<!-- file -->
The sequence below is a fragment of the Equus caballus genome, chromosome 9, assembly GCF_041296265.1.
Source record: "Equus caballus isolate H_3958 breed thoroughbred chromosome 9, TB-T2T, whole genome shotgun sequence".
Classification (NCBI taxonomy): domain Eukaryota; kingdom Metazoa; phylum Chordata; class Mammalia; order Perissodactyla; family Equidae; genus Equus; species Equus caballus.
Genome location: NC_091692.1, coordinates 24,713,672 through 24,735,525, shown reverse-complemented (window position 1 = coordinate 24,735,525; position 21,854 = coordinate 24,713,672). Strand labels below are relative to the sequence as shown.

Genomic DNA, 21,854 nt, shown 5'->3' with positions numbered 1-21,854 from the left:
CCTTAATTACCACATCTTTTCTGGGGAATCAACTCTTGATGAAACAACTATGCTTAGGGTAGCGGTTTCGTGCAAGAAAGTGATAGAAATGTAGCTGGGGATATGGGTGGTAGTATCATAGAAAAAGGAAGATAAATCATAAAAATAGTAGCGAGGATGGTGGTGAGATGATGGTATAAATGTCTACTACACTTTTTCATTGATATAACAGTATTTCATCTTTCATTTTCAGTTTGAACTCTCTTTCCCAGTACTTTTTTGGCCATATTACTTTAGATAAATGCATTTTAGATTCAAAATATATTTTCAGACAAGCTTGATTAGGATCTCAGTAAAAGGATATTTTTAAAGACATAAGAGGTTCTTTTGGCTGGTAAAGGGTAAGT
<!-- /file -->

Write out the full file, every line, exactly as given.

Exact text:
The sequence below is a fragment of the Equus caballus genome, chromosome 9, assembly GCF_041296265.1.
Source record: "Equus caballus isolate H_3958 breed thoroughbred chromosome 9, TB-T2T, whole genome shotgun sequence".
Classification (NCBI taxonomy): domain Eukaryota; kingdom Metazoa; phylum Chordata; class Mammalia; order Perissodactyla; family Equidae; genus Equus; species Equus caballus.
Genome location: NC_091692.1, coordinates 24,713,672 through 24,735,525, shown reverse-complemented (window position 1 = coordinate 24,735,525; position 21,854 = coordinate 24,713,672). Strand labels below are relative to the sequence as shown.

Genomic DNA, 21,854 nt, shown 5'->3' with positions numbered 1-21,854 from the left:
CCTTAATTACCACATCTTTTCTGGGGAATCAACTCTTGATGAAACAACTATGCTTAGGGTAGCGGTTTCGTGCAAGAAAGTGATAGAAATGTAGCTGGGGATATGGGTGGTAGTATCATAGAAAAAGGAAGATAAATCATAAAAATAGTAGCGAGGATGGTGGTGAGATGATGGTATAAATGTCTACTACACTTTTTCATTGATATAACAGTATTTCATCTTTCATTTTCAGTTTGAACTCTCTTTCCCAGTACTTTTTTGGCCATATTACTTTAGATAAATGCATTTTAGATTCAAAATATATTTTCAGACAAGCTTGATTAGGATCTCAGTAAAAGGATATTTTTAAAGACATAAGAGGTTCTTTTGGCTGGTAAAGGGTAAGT